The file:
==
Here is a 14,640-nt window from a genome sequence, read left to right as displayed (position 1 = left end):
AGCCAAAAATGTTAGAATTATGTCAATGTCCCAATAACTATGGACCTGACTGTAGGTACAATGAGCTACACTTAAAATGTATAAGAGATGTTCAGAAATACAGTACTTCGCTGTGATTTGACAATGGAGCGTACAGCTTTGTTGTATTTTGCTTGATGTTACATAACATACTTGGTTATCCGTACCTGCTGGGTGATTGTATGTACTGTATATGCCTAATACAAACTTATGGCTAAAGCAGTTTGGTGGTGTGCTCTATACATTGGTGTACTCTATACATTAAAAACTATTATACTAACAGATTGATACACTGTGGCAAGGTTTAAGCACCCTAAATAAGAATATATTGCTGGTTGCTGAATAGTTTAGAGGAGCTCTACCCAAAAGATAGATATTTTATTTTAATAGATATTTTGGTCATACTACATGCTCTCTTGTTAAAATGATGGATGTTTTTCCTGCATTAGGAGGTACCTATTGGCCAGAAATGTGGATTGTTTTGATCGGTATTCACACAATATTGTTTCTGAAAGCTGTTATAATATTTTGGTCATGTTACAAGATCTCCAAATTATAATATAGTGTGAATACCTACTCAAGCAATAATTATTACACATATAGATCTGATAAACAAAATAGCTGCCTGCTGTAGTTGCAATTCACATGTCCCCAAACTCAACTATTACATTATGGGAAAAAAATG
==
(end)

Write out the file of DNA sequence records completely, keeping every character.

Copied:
Here is a 14,640-nt window from a genome sequence, read left to right as displayed (position 1 = left end):
AGCCAAAAATGTTAGAATTATGTCAATGTCCCAATAACTATGGACCTGACTGTAGGTACAATGAGCTACACTTAAAATGTATAAGAGATGTTCAGAAATACAGTACTTCGCTGTGATTTGACAATGGAGCGTACAGCTTTGTTGTATTTTGCTTGATGTTACATAACATACTTGGTTATCCGTACCTGCTGGGTGATTGTATGTACTGTATATGCCTAATACAAACTTATGGCTAAAGCAGTTTGGTGGTGTGCTCTATACATTGGTGTACTCTATACATTAAAAACTATTATACTAACAGATTGATACACTGTGGCAAGGTTTAAGCACCCTAAATAAGAATATATTGCTGGTTGCTGAATAGTTTAGAGGAGCTCTACCCAAAAGATAGATATTTTATTTTAATAGATATTTTGGTCATACTACATGCTCTCTTGTTAAAATGATGGATGTTTTTCCTGCATTAGGAGGTACCTATTGGCCAGAAATGTGGATTGTTTTGATCGGTATTCACACAATATTGTTTCTGAAAGCTGTTATAATATTTTGGTCATGTTACAAGATCTCCAAATTATAATATAGTGTGAATACCTACTCAAGCAATAATTATTACACATATAGATCTGATAAACAAAATAGCTGCCTGCTGTAGTTGCAATTCACATGTCCCCAAACTCAACTATTACATTATGGGAAAAAAATG